4. Certain nonprofit cemetery companies or corporations. Note. Your contribution to this type of organization is not deductible if it can be used for the care of a specific lot or mausoleum crypt.
  5. The United States or any state, the District of Columbia, a U.S. possession (including Puerto Rico), a political subdivision of a state or U.S. possession, or an Indian tribal government or any of its subdivisions that perform substantial government functions. Note. To be deductible, your contribution to this type of organization must be made solely for public purposes.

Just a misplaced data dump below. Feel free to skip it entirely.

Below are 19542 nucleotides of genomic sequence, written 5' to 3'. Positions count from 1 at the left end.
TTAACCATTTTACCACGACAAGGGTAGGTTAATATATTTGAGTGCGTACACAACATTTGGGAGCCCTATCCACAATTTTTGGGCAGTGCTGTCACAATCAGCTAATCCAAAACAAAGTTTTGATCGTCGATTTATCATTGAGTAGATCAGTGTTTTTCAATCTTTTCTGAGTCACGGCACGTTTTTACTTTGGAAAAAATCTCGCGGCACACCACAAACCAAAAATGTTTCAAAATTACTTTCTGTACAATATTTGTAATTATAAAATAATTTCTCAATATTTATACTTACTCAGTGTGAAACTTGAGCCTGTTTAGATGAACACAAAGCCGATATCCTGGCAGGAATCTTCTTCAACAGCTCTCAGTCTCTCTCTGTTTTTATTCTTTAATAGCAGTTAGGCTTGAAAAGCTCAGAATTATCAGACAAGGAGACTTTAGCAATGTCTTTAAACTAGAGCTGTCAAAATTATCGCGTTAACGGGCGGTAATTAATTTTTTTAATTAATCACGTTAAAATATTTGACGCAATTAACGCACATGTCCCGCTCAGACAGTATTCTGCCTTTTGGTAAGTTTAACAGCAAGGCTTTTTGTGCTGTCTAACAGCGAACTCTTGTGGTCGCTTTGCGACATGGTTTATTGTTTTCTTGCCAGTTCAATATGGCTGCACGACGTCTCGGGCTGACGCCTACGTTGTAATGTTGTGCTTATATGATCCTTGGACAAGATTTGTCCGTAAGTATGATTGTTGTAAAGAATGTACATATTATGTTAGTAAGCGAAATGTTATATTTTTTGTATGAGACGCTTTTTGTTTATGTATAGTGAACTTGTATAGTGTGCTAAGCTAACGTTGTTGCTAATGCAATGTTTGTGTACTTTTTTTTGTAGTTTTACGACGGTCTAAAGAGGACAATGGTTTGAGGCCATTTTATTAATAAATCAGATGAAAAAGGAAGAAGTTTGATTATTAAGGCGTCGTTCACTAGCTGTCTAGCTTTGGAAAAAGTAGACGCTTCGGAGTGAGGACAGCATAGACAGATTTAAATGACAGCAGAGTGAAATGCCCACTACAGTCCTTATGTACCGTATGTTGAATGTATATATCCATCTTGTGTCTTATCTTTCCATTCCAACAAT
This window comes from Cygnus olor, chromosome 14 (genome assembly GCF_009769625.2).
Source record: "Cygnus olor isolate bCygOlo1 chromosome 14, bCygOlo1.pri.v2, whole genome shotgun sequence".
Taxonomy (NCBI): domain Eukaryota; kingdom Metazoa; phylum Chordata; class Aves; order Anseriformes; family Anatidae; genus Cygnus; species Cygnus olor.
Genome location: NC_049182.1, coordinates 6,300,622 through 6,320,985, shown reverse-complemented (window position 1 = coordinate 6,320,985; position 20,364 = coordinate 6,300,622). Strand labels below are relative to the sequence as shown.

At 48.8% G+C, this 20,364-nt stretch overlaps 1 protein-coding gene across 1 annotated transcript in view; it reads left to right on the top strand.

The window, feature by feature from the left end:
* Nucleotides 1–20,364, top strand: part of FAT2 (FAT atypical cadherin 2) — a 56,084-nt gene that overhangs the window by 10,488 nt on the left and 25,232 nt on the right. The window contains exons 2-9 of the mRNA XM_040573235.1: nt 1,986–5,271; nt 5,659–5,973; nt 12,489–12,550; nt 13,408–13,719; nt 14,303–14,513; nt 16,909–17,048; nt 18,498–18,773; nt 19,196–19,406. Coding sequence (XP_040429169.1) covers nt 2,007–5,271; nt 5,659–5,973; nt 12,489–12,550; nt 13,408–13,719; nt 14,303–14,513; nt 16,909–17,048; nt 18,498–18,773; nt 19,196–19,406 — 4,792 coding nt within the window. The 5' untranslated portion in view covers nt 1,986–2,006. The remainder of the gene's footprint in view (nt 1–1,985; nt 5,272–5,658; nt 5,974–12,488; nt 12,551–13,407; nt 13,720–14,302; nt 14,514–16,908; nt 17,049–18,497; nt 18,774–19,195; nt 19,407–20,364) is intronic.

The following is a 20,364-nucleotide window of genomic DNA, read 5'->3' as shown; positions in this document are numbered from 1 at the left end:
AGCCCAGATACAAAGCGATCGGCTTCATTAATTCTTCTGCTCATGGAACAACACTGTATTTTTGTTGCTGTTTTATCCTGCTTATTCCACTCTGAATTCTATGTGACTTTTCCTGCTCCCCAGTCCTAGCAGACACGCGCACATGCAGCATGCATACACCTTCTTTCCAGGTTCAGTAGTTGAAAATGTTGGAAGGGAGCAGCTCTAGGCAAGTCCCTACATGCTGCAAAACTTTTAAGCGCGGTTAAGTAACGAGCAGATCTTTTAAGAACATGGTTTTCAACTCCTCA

Example 1. You contribute cash to your city's police department to be used as a reward for information about a crime. The city police department is a qualified organization, and your contribution is for a public purpose. You can deduct your contribution.
    Example 2. You make a voluntary contribution to the social security trust fund, not earmarked for a specific account. Because the trust fund is part of the U.S. Government, you contributed to a qualified organization. You can deduct your contribution.
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Examples.(p3)

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The following list gives some examples of qualified organizations.
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Canadian charities.(p3)

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You may be able to deduct contributions to certain Canadian charitable organizations covered under an income tax treaty with Canada.